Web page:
Why is this not wishful thinking, why is it an expression of a cosmopolitan realpolitik? The cosmopolitan perspective suggests that there is a hidden link between global risk and Immanuel Kant. It is precisely the stark realism of the cosmopolitan imperative: either Kant or catastrophe! either cooperate or fail! which is also cause for hope.

3. Consequences and perspectives

It is evident, that the taken-for-granted nation-state frame of reference – what I call ‘methodological nationalism’ – prevents the social and political science from understanding and analysing the dynamics and conflicts, ambivalences and ironies of world risk society. This is also true – at least in part – of the two major theoretical approaches and empirical schools of research, which deal with risk, on the one hand in the tradition of Mary Douglas, on the other in that of Michel Foucault. These traditions of thought and research have undoubtedly raised key questions and produced extremely interesting detailed results as far as understanding definitions of risk and risk policies is concerned, work which no one can dispense with and which will always remain an essential component of social science risk research. Their achievement and their evidence is to open up risk as a battle for the redefinition of state and scientific power.

An initial defect lies in regarding risk more or less or even exclusively as an ally, but failing to perceive it as an unreliable ally and not at all as a potential antagonist, as a force hostile both to nation state power as well as to global capital. Surprisingly the research traditions of Douglas and Foucault define their problem in such a way, that the battle over risk always comes down to the reproduction of the social and state order of power. Because the nation state, which attempts to deal with global risks in isolation, resembles a drunk man, who on a dark night is trying to find his lost wallet in the cone of light of a street lamp. To the question: Did you actually lose your wallet here, he replies, no, but in the light of the street lamp I can at least look for it.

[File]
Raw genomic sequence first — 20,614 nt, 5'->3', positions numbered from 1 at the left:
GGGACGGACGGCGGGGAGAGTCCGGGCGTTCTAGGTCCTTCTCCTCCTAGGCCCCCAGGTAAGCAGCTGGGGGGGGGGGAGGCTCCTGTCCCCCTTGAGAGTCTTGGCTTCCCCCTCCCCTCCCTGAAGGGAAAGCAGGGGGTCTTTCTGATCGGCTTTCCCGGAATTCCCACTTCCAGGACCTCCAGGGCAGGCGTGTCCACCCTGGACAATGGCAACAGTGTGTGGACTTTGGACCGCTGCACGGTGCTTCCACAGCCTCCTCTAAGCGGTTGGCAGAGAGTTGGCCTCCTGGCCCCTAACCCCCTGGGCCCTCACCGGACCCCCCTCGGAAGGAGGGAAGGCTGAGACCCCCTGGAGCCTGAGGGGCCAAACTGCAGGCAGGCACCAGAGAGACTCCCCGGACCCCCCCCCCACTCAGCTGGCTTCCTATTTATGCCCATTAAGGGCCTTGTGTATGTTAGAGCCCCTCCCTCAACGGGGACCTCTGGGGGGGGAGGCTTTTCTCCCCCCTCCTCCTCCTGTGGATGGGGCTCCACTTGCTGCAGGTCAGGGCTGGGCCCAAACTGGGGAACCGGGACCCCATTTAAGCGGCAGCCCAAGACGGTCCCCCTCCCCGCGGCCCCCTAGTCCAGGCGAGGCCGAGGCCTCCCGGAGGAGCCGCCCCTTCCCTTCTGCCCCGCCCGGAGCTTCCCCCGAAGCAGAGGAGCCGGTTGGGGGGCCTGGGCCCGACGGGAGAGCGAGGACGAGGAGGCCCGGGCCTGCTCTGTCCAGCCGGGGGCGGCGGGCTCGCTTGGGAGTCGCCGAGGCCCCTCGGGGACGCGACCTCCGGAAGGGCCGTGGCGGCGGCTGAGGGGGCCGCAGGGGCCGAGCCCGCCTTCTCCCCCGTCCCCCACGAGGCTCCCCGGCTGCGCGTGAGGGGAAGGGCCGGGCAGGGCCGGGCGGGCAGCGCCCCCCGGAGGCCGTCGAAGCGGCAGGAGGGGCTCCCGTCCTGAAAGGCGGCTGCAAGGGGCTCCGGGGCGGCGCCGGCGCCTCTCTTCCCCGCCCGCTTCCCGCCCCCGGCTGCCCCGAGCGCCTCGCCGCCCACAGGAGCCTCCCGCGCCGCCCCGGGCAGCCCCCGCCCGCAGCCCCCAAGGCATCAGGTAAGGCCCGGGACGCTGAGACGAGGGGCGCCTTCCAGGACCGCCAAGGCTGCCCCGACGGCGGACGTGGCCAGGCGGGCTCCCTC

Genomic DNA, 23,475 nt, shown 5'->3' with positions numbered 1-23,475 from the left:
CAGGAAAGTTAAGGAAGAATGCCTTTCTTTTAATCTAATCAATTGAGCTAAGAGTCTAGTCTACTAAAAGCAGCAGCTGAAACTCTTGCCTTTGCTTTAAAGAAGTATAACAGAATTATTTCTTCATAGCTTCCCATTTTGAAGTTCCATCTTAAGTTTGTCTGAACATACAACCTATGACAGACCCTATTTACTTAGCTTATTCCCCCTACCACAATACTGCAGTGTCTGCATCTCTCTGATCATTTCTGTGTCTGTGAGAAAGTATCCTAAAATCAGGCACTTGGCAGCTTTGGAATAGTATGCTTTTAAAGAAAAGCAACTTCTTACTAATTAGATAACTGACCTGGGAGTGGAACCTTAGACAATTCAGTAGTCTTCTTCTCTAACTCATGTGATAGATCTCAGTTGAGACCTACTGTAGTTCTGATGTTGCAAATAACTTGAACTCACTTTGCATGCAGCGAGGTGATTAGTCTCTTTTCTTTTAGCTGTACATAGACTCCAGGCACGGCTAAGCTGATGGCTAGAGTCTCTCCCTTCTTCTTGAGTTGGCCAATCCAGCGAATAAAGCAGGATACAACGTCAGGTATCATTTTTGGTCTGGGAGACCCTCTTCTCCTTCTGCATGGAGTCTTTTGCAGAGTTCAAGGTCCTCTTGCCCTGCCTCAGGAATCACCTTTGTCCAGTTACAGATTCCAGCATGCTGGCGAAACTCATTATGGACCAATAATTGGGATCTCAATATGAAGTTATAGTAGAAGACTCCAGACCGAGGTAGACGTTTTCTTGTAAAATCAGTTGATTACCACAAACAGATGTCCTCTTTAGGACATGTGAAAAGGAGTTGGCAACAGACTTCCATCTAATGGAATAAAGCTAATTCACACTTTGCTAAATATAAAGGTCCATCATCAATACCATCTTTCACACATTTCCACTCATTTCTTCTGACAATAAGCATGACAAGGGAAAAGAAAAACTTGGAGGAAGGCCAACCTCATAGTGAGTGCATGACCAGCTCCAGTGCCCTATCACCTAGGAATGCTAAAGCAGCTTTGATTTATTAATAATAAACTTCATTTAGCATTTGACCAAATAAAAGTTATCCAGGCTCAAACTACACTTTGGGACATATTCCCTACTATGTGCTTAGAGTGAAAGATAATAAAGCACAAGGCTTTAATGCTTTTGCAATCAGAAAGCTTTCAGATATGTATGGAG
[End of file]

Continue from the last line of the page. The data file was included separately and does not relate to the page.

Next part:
In other words, global risks are producing ‘failed or bankrupt states’ – even in the West (last example Greece, but maybe in the near future also Italy or Great Britain or even USA).  The state-structure evolving under the conditions of world risk society could be characterised in terms of both inefficiency and post-democratic authority. A clear distinction, therefore, has to be made between rule and inefficiency. It is quite possible, that the end-result could be the gloomy perspective, that we have totally ineffective and authoritarian state-regimes (even in the context of the Western democracies). The irony here is this: manufactured uncertainty (knowledge), insecurity (welfare state) and lack of safety (violence) undermine and reaffirm state power beyond democratic legitimacy. Given the maddening conditions of world risk society, the older critical theory of  Foucault is in danger of becoming simultaneously affirmative and antiquated, along with large areas of sociology, which have concentrated on class dynamics in the welfare state. It underestimates and castrates the communicative cosmopolitan logic and irony of global risks; consequently the historic question, where politics has lost its wallet, that is, the question of an alternative modernity, is analytically excluded by the vain searching in the cone of light of the nation state street light.

Cosmopolitan social sciences, which face up to the challenges of global risks, must also, however, shed its political quietism: Society and its institutions are incapable of adequately conceptualising risks, because they are caught up in the concepts of first nation state modernity, believing in scientific certainty and linear progress, which by now have become inappropriate. And it has to face the question: How can non-Western risk societies be understood by a sociology, which so far has taken it for granted, that its object – Western modernity – is at once both historically unique and universally valid?[3] How is it possible to decipher the internal link between risk and race, risk and enemy image, risk and exclusion?


[1] See U. Beck: Risk Society (1986, 1992), World at Risk (2007; 2009), Polity Press.

[2] F. Ewald (2002): The Return of Descates’ Sociology Malicious Demon: An Outline of a Philosophy of Precaution, in T. Baker and J. Simon (eds.): Embracing Risk, Chicago, University of Chicago Press: 273-301.

[3] See British Journal of Sociology (BJS), special issue on ‚Varieties of Second Modernity: Extra-European and European Perspectives, September 2010 (in print).